Alterations in brain-derived neurotrophic factor and insulin-like growth factor-1 protein levels after penetrating ballistic-like brain injury in rats

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Brain-derived neurotrophic factor (BDNF) and insulin-like growth factor-1 (IGF-1) are essential for neuroplasticity and neuronal survival. Despite the importance of these endogenous factors in mediating posttraumatic recovery, little is known about their response after penetrating type traumatic brain injury. The objective of this study was to quantify the expression levels BDNF and IGF-1, two well-known neuroplasticity mediators, after penetrating ballistic-like brain injury (PBBI).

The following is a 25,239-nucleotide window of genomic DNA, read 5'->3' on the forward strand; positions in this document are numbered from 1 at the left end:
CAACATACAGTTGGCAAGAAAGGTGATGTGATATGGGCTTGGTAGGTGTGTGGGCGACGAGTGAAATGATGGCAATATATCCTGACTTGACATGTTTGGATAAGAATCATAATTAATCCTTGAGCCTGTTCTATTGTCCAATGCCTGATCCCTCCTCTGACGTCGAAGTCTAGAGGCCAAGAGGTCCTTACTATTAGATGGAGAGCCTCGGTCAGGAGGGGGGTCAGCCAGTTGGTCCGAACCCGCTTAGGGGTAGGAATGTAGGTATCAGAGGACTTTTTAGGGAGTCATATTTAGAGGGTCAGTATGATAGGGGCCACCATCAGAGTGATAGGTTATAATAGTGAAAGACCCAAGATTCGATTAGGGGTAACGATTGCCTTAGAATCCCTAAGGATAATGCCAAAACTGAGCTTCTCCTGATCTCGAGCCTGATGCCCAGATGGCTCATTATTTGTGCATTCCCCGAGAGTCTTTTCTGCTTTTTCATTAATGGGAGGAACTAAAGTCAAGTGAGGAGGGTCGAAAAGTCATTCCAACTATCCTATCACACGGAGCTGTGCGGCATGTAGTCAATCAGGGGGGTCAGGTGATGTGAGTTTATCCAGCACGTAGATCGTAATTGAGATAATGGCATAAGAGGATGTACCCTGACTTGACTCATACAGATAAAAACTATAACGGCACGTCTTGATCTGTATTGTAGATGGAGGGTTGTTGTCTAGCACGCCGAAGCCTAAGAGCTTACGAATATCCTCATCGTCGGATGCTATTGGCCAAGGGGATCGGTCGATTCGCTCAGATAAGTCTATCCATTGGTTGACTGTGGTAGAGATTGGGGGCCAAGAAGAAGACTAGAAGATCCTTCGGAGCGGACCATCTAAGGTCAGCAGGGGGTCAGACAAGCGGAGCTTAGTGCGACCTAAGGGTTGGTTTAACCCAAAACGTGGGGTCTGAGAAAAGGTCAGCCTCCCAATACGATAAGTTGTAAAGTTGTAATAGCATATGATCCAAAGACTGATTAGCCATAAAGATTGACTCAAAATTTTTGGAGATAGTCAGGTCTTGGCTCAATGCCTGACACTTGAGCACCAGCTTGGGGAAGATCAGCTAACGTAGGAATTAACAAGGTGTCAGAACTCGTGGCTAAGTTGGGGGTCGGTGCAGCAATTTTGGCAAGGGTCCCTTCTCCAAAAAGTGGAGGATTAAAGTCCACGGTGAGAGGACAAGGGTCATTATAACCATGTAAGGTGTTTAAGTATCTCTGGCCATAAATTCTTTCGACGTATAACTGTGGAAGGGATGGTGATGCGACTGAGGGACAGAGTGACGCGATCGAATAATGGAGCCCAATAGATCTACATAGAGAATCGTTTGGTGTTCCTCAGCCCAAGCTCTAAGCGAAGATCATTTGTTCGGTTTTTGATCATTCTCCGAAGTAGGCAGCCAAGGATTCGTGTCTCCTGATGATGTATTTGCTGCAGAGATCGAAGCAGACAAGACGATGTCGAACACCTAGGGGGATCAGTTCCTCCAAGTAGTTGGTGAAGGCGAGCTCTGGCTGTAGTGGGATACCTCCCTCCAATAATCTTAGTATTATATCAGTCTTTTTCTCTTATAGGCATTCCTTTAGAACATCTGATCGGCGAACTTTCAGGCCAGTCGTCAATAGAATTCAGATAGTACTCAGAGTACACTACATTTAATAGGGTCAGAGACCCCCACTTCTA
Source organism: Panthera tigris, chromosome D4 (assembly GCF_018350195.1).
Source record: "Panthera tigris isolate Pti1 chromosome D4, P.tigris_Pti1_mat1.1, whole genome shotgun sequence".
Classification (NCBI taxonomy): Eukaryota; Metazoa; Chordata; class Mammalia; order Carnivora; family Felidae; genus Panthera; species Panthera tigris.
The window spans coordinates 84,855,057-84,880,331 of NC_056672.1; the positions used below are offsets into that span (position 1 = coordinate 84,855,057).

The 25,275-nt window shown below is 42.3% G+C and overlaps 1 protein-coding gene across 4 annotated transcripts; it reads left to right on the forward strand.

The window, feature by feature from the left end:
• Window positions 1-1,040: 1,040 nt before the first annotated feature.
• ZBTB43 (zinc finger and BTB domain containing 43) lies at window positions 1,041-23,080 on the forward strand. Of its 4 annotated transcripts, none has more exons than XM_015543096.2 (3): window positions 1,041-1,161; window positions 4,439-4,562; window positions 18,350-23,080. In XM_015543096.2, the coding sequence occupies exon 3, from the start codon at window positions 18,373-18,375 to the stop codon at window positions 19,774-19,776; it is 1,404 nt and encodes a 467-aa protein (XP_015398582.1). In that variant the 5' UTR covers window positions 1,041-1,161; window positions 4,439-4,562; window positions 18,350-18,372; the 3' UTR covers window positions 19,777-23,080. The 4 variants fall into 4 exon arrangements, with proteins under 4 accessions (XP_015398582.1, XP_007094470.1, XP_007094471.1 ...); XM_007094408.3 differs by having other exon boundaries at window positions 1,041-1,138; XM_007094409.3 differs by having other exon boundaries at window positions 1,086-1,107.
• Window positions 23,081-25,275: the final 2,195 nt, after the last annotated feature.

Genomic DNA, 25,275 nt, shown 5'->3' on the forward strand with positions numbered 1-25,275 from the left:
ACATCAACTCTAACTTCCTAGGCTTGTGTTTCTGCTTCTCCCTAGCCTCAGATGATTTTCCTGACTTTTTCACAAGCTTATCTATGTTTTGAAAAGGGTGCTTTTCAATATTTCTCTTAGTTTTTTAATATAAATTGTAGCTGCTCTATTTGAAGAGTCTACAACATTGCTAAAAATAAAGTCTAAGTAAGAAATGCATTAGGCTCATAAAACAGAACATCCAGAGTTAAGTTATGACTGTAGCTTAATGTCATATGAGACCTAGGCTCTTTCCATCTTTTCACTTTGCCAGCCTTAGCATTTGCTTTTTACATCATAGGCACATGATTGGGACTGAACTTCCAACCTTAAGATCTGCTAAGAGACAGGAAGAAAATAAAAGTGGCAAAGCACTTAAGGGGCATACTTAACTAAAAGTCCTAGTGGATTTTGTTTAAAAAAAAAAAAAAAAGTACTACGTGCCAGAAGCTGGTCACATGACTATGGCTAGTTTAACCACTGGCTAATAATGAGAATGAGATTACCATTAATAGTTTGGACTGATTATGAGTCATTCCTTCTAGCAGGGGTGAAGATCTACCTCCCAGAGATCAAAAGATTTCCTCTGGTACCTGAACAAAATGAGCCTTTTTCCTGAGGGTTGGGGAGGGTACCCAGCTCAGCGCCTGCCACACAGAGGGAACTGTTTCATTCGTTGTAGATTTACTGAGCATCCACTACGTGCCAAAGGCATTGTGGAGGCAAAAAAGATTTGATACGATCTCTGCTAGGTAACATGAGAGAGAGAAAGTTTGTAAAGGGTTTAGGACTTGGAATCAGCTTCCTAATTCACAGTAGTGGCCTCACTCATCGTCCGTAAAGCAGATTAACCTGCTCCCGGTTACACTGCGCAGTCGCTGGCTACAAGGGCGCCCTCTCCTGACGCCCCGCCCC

Rats were randomly assigned to receive unilateral sham or PBBI injuries. Using enzyme-linked immunosorbent assay and immunohistochemistry, we performed a comprehensive evaluation of BDNF and IGF-1 expression at acute (1 hour, 6 hours, 1 day) and subacute (2, 3, 7, and 14 days) timepoints after injury.


BDNF and IGF-1 expression was transiently upregulated in both cortex and hippocampus after PBBI. Although BDNF levels increased at acute timepoints, IGF-1 expression peaked at 3 days in cortical homogenates. Although there was loss of staining in cells bordering the cavity, increased BDNF and IGF-1 immunoreactivity was observed in scattered neurons away from the contusion site. Glial upregulation of both growth factors was observed at early timepoints in the hippocampus.


Our findings demonstrate that PBBI results in a brief upregulation of BDNF and IGF-1 during early posttraumatic period, providing critical information for interventions aiming to enhance neuronal survival and brain plasticity.

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